I no longer think of myself as a “widow”. I don’t check the widow box on government forms, I don’t include “single mom” in my bio.

For two years, I did. That was how people saw me, and I’m sure, whispered about me. In small-town America, your most important identity is the one made up for you at the grocery store. You have no control over it; you can only pray it’s kind and nonjudgmental.

If it’s not, well, you pray another scandal emerges before the plastic bags full of bread and cheese and chicken nuggets are loaded into the car.

My kids know they have two dads, one here and one in Heaven. They know our family is made up of two last names. I’m never going to forget, and I’ll never let them forget. But for the honor of my first marriage, and the sake of my last, I won’t dwell on the past or that label I once carried. I can’t do that kind of disservice to either of them.

It was heavy. How could five little letters weigh me down so much? Maybe because along with “widow” came “single mom”, “depressed”, and “lost”. I was lucky that it also came with “support”, “love” and “family” because otherwise, I don’t think I would have been able to pick myself up under the weight of it all.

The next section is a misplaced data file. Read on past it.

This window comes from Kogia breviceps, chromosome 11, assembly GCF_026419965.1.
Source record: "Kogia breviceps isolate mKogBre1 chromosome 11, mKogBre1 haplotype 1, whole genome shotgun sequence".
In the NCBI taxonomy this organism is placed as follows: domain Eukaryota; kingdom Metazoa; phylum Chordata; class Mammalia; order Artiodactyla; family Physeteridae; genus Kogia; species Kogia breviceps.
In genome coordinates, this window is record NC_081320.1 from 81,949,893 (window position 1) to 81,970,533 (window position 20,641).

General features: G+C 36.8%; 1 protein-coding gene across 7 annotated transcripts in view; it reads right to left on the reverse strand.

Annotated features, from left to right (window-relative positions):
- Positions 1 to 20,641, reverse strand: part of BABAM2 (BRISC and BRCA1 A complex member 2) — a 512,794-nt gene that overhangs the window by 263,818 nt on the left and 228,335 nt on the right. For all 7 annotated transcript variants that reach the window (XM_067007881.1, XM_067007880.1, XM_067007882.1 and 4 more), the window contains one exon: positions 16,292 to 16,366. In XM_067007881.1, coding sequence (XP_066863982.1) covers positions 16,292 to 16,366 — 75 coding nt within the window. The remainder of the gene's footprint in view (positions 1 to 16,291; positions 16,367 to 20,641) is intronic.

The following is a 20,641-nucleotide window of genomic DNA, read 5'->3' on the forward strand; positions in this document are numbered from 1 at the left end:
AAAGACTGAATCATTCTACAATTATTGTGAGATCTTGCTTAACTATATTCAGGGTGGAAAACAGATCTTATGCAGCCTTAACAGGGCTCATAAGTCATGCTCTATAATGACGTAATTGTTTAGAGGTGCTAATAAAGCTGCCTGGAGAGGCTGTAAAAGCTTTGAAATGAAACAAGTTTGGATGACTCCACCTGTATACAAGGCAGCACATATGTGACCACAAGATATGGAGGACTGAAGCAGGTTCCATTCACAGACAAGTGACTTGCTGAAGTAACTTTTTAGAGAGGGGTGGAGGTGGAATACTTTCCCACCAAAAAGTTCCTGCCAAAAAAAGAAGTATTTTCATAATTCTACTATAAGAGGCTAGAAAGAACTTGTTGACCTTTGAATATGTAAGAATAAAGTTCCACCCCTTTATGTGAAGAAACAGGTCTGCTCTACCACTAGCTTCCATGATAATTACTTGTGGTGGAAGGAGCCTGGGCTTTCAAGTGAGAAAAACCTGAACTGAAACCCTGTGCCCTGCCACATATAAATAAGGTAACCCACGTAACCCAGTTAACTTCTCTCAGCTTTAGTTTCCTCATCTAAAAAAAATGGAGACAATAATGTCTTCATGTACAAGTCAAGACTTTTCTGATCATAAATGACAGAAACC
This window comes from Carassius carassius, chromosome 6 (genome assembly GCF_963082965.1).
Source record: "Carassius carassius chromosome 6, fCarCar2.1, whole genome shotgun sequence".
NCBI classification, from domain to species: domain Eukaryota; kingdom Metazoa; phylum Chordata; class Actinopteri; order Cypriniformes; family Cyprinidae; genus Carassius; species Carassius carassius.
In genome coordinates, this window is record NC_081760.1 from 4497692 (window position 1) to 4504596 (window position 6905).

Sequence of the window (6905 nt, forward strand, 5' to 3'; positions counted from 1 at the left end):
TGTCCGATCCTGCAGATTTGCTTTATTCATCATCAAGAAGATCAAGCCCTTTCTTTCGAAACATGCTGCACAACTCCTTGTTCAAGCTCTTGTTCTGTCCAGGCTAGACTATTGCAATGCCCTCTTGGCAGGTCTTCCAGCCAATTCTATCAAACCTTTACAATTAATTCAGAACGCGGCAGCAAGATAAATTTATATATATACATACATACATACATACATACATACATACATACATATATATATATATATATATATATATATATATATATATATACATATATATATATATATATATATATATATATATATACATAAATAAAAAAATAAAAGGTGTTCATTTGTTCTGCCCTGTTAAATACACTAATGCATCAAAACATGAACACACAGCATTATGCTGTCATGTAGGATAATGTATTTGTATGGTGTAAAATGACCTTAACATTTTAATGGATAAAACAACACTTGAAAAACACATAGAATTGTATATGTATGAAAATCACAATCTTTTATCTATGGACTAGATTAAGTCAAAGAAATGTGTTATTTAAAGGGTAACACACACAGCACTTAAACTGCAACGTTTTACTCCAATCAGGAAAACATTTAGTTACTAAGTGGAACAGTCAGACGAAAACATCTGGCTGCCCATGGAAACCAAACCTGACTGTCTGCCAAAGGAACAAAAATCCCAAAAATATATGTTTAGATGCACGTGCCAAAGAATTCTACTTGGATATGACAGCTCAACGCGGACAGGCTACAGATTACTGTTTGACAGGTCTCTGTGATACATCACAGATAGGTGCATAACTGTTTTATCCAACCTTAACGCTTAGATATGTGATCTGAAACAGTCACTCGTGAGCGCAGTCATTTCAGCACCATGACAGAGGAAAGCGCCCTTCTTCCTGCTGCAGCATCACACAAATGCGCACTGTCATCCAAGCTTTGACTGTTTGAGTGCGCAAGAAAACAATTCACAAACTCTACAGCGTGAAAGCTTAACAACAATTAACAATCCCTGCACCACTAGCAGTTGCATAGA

People are usually shocked when they discover that I was a widow. I was 26 at the time, after all. I’m only 31 now. That’s far too young to lose a husband.

I was extraordinarily blessed to have found love again, and been able to have the four kids that I always wanted.

I’m no longer the “single mom”, or “depressed” or “lost”. I’ll always be a widow, I suppose, but I don’t have to focus on that. I’m a woman, a wife, a mother, a dork, a goofball, a music lover, a reader, a (bad) singer, a writer, an amateur photographer, a hugger, a smoocher, a listener, a friend.

What labels have YOU released from your internal biography?